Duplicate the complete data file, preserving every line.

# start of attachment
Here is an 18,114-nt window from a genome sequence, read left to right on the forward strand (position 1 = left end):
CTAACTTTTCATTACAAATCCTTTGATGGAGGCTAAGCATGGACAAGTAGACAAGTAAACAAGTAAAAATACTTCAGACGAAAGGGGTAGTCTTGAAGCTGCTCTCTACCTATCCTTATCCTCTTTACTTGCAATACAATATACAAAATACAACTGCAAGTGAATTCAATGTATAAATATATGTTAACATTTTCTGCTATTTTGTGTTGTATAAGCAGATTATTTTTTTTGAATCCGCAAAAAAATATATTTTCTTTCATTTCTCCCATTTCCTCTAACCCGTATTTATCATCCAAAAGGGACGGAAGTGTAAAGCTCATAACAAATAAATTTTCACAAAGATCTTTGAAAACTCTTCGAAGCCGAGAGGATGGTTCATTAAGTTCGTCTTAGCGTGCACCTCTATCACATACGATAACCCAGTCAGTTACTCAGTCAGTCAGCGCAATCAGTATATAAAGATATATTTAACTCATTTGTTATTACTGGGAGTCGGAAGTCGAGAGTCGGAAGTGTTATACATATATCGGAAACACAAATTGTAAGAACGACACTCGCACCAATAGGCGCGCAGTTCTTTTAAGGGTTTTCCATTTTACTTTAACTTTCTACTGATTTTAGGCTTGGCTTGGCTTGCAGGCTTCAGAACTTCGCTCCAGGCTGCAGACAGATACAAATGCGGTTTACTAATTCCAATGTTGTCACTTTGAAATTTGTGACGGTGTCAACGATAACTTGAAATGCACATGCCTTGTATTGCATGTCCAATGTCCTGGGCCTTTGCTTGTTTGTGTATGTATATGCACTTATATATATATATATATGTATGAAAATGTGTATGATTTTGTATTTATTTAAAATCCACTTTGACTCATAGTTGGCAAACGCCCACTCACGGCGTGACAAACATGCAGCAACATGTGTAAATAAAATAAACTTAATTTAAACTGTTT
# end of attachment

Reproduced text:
Here is an 18,114-nt window from a genome sequence, read left to right on the forward strand (position 1 = left end):
CTAACTTTTCATTACAAATCCTTTGATGGAGGCTAAGCATGGACAAGTAGACAAGTAAACAAGTAAAAATACTTCAGACGAAAGGGGTAGTCTTGAAGCTGCTCTCTACCTATCCTTATCCTCTTTACTTGCAATACAATATACAAAATACAACTGCAAGTGAATTCAATGTATAAATATATGTTAACATTTTCTGCTATTTTGTGTTGTATAAGCAGATTATTTTTTTTGAATCCGCAAAAAAATATATTTTCTTTCATTTCTCCCATTTCCTCTAACCCGTATTTATCATCCAAAAGGGACGGAAGTGTAAAGCTCATAACAAATAAATTTTCACAAAGATCTTTGAAAACTCTTCGAAGCCGAGAGGATGGTTCATTAAGTTCGTCTTAGCGTGCACCTCTATCACATACGATAACCCAGTCAGTTACTCAGTCAGTCAGCGCAATCAGTATATAAAGATATATTTAACTCATTTGTTATTACTGGGAGTCGGAAGTCGAGAGTCGGAAGTGTTATACATATATCGGAAACACAAATTGTAAGAACGACACTCGCACCAATAGGCGCGCAGTTCTTTTAAGGGTTTTCCATTTTACTTTAACTTTCTACTGATTTTAGGCTTGGCTTGGCTTGCAGGCTTCAGAACTTCGCTCCAGGCTGCAGACAGATACAAATGCGGTTTACTAATTCCAATGTTGTCACTTTGAAATTTGTGACGGTGTCAACGATAACTTGAAATGCACATGCCTTGTATTGCATGTCCAATGTCCTGGGCCTTTGCTTGTTTGTGTATGTATATGCACTTATATATATATATATATGTATGAAAATGTGTATGATTTTGTATTTATTTAAAATCCACTTTGACTCATAGTTGGCAAACGCCCACTCACGGCGTGACAAACATGCAGCAACATGTGTAAATAAAATAAACTTAATTTAAACTGTTT